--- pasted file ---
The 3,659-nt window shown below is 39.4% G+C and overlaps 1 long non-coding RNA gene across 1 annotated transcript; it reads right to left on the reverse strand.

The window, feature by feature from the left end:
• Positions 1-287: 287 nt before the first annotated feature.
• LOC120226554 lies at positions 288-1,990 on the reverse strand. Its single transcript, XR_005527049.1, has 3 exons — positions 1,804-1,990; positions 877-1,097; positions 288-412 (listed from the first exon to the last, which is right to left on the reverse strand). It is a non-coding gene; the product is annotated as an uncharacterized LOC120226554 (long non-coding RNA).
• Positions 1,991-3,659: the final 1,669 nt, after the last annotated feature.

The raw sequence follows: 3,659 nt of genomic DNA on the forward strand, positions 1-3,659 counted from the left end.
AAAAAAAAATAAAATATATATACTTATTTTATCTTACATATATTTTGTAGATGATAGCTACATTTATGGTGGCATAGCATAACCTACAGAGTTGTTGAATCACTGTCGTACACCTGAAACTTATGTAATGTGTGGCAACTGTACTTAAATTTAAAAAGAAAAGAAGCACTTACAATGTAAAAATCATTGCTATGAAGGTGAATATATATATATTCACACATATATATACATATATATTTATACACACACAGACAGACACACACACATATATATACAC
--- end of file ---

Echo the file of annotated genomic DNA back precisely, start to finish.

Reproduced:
The 3,659-nt window shown below is 39.4% G+C and overlaps 1 long non-coding RNA gene across 1 annotated transcript; it reads right to left on the reverse strand.

The window, feature by feature from the left end:
• Positions 1-287: 287 nt before the first annotated feature.
• LOC120226554 lies at positions 288-1,990 on the reverse strand. Its single transcript, XR_005527049.1, has 3 exons — positions 1,804-1,990; positions 877-1,097; positions 288-412 (listed from the first exon to the last, which is right to left on the reverse strand). It is a non-coding gene; the product is annotated as an uncharacterized LOC120226554 (long non-coding RNA).
• Positions 1,991-3,659: the final 1,669 nt, after the last annotated feature.

The raw sequence follows: 3,659 nt of genomic DNA on the forward strand, positions 1-3,659 counted from the left end.
AAAAAAAAATAAAATATATATACTTATTTTATCTTACATATATTTTGTAGATGATAGCTACATTTATGGTGGCATAGCATAACCTACAGAGTTGTTGAATCACTGTCGTACACCTGAAACTTATGTAATGTGTGGCAACTGTACTTAAATTTAAAAAGAAAAGAAGCACTTACAATGTAAAAATCATTGCTATGAAGGTGAATATATATATATTCACACATATATATACATATATATTTATACACACACAGACAGACACACACACATATATATACAC